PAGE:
Blogger: Rachel Kent
When you get a publishing contract to sign, it’s important to read it because it’s a legal, binding document between you and the publisher. Even if your agent has already read the contract and thinks it looks good, it’s not your agent agreeing to the terms; so you need to be aware of what you are signing. The other thing you should do is keep a copy of your contract(s) on hand so you can easily look at the terms to check if you have a legal right to do certain things–check with your agent if you aren’t sure, too. Here are three areas where many authors accidentally breach their contracts.
Author sales: Most contracts include a section that spells out how many free copies of the book an author is to receive. The contracts typically specify that these copies are not to be sold, but are to be used for promotional purposes only. An author should feel free to give these away to friends and family, send them out to blogger friends, etc. It’s very common for authors to take that box of books to sell at speaking events or book signings, but this is a breach of contract. Books that are going to be sold must be purchased through the publishing company with the special terms and discounts that are also spelled out in most contracts.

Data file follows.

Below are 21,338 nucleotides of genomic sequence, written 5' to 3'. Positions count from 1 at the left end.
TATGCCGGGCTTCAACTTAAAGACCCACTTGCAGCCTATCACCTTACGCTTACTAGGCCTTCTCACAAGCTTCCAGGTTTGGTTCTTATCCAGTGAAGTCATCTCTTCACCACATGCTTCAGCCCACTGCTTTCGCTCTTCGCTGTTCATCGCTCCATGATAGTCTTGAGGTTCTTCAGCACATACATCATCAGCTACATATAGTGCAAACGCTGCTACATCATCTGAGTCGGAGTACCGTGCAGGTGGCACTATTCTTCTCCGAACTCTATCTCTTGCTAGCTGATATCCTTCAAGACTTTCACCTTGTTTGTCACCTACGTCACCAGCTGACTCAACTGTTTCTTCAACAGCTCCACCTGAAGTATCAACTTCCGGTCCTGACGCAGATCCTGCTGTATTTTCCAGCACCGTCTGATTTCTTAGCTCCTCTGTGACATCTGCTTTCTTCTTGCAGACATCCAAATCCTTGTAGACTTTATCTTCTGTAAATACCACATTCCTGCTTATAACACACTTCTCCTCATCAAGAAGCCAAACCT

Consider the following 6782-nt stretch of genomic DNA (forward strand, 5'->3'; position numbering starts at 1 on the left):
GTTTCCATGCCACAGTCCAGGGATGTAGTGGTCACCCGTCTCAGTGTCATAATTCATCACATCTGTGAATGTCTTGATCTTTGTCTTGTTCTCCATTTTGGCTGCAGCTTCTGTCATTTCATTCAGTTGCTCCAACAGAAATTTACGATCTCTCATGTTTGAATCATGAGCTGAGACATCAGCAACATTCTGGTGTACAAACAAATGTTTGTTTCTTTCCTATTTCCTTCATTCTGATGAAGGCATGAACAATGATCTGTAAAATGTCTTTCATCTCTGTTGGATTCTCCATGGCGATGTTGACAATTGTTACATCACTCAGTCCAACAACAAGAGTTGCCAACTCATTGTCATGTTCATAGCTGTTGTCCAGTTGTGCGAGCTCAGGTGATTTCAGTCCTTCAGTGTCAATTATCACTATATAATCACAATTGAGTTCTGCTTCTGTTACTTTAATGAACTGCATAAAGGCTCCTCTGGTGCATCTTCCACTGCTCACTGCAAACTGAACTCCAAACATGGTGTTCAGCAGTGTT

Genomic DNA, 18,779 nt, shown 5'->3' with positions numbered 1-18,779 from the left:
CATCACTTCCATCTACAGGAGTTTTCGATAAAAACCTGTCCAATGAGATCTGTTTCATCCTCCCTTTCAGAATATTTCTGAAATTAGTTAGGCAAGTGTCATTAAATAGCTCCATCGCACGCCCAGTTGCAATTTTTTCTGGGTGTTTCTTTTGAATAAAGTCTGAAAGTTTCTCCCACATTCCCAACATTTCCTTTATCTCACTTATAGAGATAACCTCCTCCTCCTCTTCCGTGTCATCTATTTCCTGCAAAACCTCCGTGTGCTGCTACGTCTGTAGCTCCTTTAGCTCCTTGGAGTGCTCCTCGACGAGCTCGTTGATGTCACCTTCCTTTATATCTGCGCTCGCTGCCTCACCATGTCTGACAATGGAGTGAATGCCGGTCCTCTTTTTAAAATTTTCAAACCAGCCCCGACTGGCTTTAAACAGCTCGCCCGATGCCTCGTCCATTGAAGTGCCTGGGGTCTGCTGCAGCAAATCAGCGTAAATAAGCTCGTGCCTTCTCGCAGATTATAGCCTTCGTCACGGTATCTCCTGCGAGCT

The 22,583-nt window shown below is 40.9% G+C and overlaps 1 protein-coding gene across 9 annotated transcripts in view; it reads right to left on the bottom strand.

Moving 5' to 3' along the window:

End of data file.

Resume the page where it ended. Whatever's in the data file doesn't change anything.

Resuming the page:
If you’ve accidentally done this, you can make it right by placing an order with your publishing house for the number of free books you sold and use them for promotion this time.
Return of rights vs Out of print: Another common way authors breach their contracts is through mistakenly thinking that a book going out of print means that the rights have reverted. Occasionally this is true, but the contract will specifically spell out what needs to occur before rights revert to an author. Authors sometimes receive a letter notifying them that the book has gone out of print, and they immediately self-publish the book through Amazon or a self-publishing company. This can create a huge mess for both author and agent.
Non-compete: A third, easy way for an author to accidentally breach his or her contract is to ignore a non-compete clause. Not all contracts have these, but they usually say something like “author will not publish another similar book that could interfere with the sales of this work without permission.” They vary quite a bit, but the contract is designed to protect the marketing force that the publisher and author are putting behind the book. If the author is dividing his or her marketing time between three similar books, the sales for each book will be compromised. Not to mention that readers tend to want to buy one new book from you at a time, not three at once. Readers will choose between the three books. Authors, in general, tend to get so excited about writing opportunities that non-compete clauses are mistakenly ignored.
Please see these examples as a friendly reminder to check your contract. There’s no way for you to memorize the entire thing, so be sure to use it as a reference guide as you move forward with your soon-to-be published book(s).